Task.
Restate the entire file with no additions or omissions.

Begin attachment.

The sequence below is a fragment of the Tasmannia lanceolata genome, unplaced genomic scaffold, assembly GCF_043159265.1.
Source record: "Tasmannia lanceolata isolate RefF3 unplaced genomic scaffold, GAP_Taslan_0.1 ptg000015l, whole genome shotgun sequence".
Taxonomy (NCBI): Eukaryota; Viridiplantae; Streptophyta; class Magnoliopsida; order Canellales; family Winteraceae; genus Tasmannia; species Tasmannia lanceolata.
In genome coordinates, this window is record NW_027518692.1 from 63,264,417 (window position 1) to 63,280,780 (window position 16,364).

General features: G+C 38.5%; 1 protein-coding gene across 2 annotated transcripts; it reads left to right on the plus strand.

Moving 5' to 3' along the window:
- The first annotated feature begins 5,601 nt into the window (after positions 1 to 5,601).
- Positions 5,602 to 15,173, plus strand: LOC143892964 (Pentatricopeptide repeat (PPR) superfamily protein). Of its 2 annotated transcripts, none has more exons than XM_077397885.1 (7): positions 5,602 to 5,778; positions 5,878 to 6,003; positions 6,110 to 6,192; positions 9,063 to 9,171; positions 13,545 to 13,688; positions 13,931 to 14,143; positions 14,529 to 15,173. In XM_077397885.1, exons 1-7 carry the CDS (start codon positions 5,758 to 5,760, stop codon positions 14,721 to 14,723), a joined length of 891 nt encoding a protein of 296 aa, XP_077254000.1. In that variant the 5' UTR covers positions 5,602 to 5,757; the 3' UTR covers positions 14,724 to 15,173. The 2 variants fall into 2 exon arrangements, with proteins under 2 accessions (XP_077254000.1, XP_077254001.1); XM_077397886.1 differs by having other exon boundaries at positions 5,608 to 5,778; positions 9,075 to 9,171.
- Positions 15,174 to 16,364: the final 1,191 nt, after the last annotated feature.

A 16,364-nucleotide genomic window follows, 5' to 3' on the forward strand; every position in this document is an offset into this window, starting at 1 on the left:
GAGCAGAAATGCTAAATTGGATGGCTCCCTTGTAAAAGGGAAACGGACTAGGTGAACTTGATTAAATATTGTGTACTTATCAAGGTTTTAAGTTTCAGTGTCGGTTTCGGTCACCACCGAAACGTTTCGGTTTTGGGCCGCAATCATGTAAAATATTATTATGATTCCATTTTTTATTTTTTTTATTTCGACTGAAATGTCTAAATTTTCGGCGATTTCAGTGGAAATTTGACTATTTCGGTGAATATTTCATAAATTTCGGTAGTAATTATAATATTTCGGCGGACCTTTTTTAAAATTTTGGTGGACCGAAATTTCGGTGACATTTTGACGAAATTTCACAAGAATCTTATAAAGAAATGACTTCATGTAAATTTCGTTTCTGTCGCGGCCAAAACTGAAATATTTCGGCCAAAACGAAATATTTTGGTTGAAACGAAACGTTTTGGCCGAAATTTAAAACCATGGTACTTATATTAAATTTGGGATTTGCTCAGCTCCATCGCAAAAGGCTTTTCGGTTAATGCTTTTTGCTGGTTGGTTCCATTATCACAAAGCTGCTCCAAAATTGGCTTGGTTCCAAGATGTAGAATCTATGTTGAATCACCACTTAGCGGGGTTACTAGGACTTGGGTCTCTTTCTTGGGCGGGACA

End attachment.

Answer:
The sequence below is a fragment of the Tasmannia lanceolata genome, unplaced genomic scaffold, assembly GCF_043159265.1.
Source record: "Tasmannia lanceolata isolate RefF3 unplaced genomic scaffold, GAP_Taslan_0.1 ptg000015l, whole genome shotgun sequence".
Taxonomy (NCBI): Eukaryota; Viridiplantae; Streptophyta; class Magnoliopsida; order Canellales; family Winteraceae; genus Tasmannia; species Tasmannia lanceolata.
In genome coordinates, this window is record NW_027518692.1 from 63,264,417 (window position 1) to 63,280,780 (window position 16,364).

General features: G+C 38.5%; 1 protein-coding gene across 2 annotated transcripts; it reads left to right on the plus strand.

Moving 5' to 3' along the window:
- The first annotated feature begins 5,601 nt into the window (after positions 1 to 5,601).
- Positions 5,602 to 15,173, plus strand: LOC143892964 (Pentatricopeptide repeat (PPR) superfamily protein). Of its 2 annotated transcripts, none has more exons than XM_077397885.1 (7): positions 5,602 to 5,778; positions 5,878 to 6,003; positions 6,110 to 6,192; positions 9,063 to 9,171; positions 13,545 to 13,688; positions 13,931 to 14,143; positions 14,529 to 15,173. In XM_077397885.1, exons 1-7 carry the CDS (start codon positions 5,758 to 5,760, stop codon positions 14,721 to 14,723), a joined length of 891 nt encoding a protein of 296 aa, XP_077254000.1. In that variant the 5' UTR covers positions 5,602 to 5,757; the 3' UTR covers positions 14,724 to 15,173. The 2 variants fall into 2 exon arrangements, with proteins under 2 accessions (XP_077254000.1, XP_077254001.1); XM_077397886.1 differs by having other exon boundaries at positions 5,608 to 5,778; positions 9,075 to 9,171.
- Positions 15,174 to 16,364: the final 1,191 nt, after the last annotated feature.

A 16,364-nucleotide genomic window follows, 5' to 3' on the forward strand; every position in this document is an offset into this window, starting at 1 on the left:
GAGCAGAAATGCTAAATTGGATGGCTCCCTTGTAAAAGGGAAACGGACTAGGTGAACTTGATTAAATATTGTGTACTTATCAAGGTTTTAAGTTTCAGTGTCGGTTTCGGTCACCACCGAAACGTTTCGGTTTTGGGCCGCAATCATGTAAAATATTATTATGATTCCATTTTTTATTTTTTTTATTTCGACTGAAATGTCTAAATTTTCGGCGATTTCAGTGGAAATTTGACTATTTCGGTGAATATTTCATAAATTTCGGTAGTAATTATAATATTTCGGCGGACCTTTTTTAAAATTTTGGTGGACCGAAATTTCGGTGACATTTTGACGAAATTTCACAAGAATCTTATAAAGAAATGACTTCATGTAAATTTCGTTTCTGTCGCGGCCAAAACTGAAATATTTCGGCCAAAACGAAATATTTTGGTTGAAACGAAACGTTTTGGCCGAAATTTAAAACCATGGTACTTATATTAAATTTGGGATTTGCTCAGCTCCATCGCAAAAGGCTTTTCGGTTAATGCTTTTTGCTGGTTGGTTCCATTATCACAAAGCTGCTCCAAAATTGGCTTGGTTCCAAGATGTAGAATCTATGTTGAATCACCACTTAGCGGGGTTACTAGGACTTGGGTCTCTTTCTTGGGCGGGACA